By Geoffrey Bunting
You would be forgiven for thinking, should you have ventured into discussions online, that the Dark Souls community is mostly populated with unchecked egos – the kind that wander these forums doling out unhelpful advice and the overused epithet “get good”. This isn’t unusual in gaming. In fact, I doubt there is a game out there that doesn’t have a topic or thread on the IGN message boards. On each one of these, there is always someone who, rather than being constructive and helpful, feels the need to be denigrating. It’s a particularly ugly kind of arrogance that leads people to leave comments that only insult other players or criticise them for having difficulty and asking for help. However, Dark Souls, with its constant difficulty and often cheap mechanics, seems to encourage this attitude more than any other series. In a game designed to be so hard and with little or no direction, there is no doubt that the creation of an online community was a consideration of the developers. And yet it also seems that these factors serve to encourage those that have become skilled at the game to act out.
Mastery of its mechanisms and its many flaws appears to be a kind of badge of honour. Less adept players tend to look up to those who can run through the game in an hour while we flounder for close to seventy. But a large proportion of these adepts decide to forget their own initial struggles in order to cultivate a fairly obvious myth that they always found it so easy. Even though anyone who has actually played the game knows that this isn’t true.
In truth, with so little of the direction and hand-holding of modern games, Dark Souls is one of those games that requires you to ask for help, whether it be summoning a phantom or another player to help you through a tough area, consulting a Wikia, or taking to message boards to look for guidance. Bluntly, Dark Souls is rough.
So the last thing you need when you’re struggling is someone telling you that what you’re struggling with is easy to overcome, without deigning to inform you of how it is easy. Which is really the identifier of this particular kind of troll – they claim they find it easy, but they’re not able to prove it.
It’s sad, really. Games, as a medium, can be so inclusive. Yet, so many people seem to rail against this inclusive process, whether it is due to prejudices against race or gender, or simply against “noobs”. With a game like Dark Souls, which has more of a cult following than a mainstream one, existing players should really be welcoming the fact that more people are trying it, not driving them away with flagrant and unwarranted arrogance and criticism.
I don’t mean to sound so cynical, but I am so that’s how it tends to come out. And yet, even I can see it’s not all doom and gloom. Obviously, amid these critics are genuinely helpful players who do want to welcome new players into their game. Forums aren’t just full of bitter, useless comments. Queries get answers and discussions begun in spite of the trolls. But more than that, Dark Souls appears a game built upon community from the off. With various elements present simply for entering other players’ games – whether for good or ill – and for leaving messages, etc., the game caters to this community quite well, in fact at times it seems built around it. The point being, if the community appears rotten at times, it’s certainly not the game’s fault.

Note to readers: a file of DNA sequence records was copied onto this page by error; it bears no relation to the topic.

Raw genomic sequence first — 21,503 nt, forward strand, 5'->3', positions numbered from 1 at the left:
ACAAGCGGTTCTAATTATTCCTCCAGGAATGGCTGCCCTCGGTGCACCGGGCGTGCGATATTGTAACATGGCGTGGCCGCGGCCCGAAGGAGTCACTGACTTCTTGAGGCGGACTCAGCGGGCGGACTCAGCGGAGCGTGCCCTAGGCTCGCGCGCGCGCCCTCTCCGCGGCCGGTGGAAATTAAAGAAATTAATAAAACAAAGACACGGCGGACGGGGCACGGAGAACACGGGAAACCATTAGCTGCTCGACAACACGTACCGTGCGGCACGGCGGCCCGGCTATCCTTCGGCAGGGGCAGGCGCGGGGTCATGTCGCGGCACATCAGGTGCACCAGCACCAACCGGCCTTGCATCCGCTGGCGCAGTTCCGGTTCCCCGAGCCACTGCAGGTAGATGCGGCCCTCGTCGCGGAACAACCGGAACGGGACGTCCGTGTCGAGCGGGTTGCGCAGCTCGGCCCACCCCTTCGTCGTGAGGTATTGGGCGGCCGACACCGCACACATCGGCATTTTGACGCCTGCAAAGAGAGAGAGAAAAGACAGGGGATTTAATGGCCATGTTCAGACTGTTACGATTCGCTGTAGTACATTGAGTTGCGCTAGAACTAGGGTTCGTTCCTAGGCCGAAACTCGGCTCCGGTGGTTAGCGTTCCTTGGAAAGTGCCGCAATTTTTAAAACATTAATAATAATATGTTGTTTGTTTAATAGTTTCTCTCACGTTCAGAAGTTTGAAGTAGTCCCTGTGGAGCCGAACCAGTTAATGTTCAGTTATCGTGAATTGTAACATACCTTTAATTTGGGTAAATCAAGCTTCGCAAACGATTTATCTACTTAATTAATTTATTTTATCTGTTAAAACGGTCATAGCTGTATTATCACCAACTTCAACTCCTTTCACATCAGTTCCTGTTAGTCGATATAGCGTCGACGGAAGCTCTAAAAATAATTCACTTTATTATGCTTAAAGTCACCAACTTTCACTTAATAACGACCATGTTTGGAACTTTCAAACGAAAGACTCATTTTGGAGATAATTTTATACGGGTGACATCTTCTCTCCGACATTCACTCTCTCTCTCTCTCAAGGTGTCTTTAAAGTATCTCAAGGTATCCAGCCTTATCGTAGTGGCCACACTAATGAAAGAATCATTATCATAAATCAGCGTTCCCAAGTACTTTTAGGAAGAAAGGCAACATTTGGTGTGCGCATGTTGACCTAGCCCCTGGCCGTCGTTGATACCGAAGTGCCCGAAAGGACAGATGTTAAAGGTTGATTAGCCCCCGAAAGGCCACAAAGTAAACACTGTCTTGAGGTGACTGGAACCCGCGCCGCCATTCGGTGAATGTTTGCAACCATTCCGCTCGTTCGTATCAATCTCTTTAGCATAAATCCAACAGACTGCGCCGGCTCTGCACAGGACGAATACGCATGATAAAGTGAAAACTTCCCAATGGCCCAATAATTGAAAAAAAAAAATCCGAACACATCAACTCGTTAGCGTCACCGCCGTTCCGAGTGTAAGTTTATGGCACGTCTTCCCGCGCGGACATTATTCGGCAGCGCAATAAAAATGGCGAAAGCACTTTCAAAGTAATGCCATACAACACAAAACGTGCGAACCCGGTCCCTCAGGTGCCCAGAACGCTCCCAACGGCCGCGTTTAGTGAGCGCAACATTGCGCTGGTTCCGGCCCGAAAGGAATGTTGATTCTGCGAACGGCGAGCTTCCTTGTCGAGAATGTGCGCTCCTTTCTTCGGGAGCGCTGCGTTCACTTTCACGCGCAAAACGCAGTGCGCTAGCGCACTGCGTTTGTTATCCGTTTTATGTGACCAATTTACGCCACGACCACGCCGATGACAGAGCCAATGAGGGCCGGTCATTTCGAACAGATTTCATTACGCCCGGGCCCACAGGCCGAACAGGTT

Summoning obviously has its mind set firmly on bringing helpful players into your game, for whatever reason – generally to defeat Orenstein and Smough, let’s be honest. But while invading is seen as just that, there is space for kindness even within these parameters. To illustrate, I want to share my own experience.
After Orenstein and Smough, I headed to the Painted World of Ariamis without realising I was still human and thus still open to invasion. Though it has become a huge part of the Dark Souls community, I actually find invasions more irritating than anything else. I don’t indulge in them myself and I get pretty vexed when I’m just trying to get through something and some red chap turns up to cut me to pieces (because I’m not very good at Dark Souls). So, naturally, when I got an invader I wasn’t thrilled.
As the phantom turned up I kept my distance, seeing what he would do. But nothing happened. He looked at me, bowed – these games have developed an interesting system of etiquette – and then disappeared. Within a few moments, the gate to the boss opened and he was gone. But that wasn’t all. After I had returned to a bonfire to level up, he appeared again and watched me kill some enemies. After I was done he bowed once again and began dropping items for me. These amounted to handfuls of titanite – which I was actually looking for – probably four loads. Naturally, I was suspicious of a trick at first. But it turned out he just wanted to help, or more likely: he had taken pity on me.
Looking online, I found that many people had had the same experience. Players had appeared in the world, through a means that is usually associated with duelling, and instead helped the hosts with their progress. Having only really come into contact with the negative side of the community, it was refreshing to see.
Dark Souls is a game that utilises its playing community in a number of ways. But most enjoyable for me is the way it allows its players to help one another, especially in a game so hard. When so many games’ multiplayer revolves around getting together and killing one another, moments like that which I have described could people be lessons to us all in unexpected kindness. Saying that, I tried to do the same thing for a lower level character I came across and was duly dispatched while dropping something – so it might take a little time for that lesson to sink in for everyone.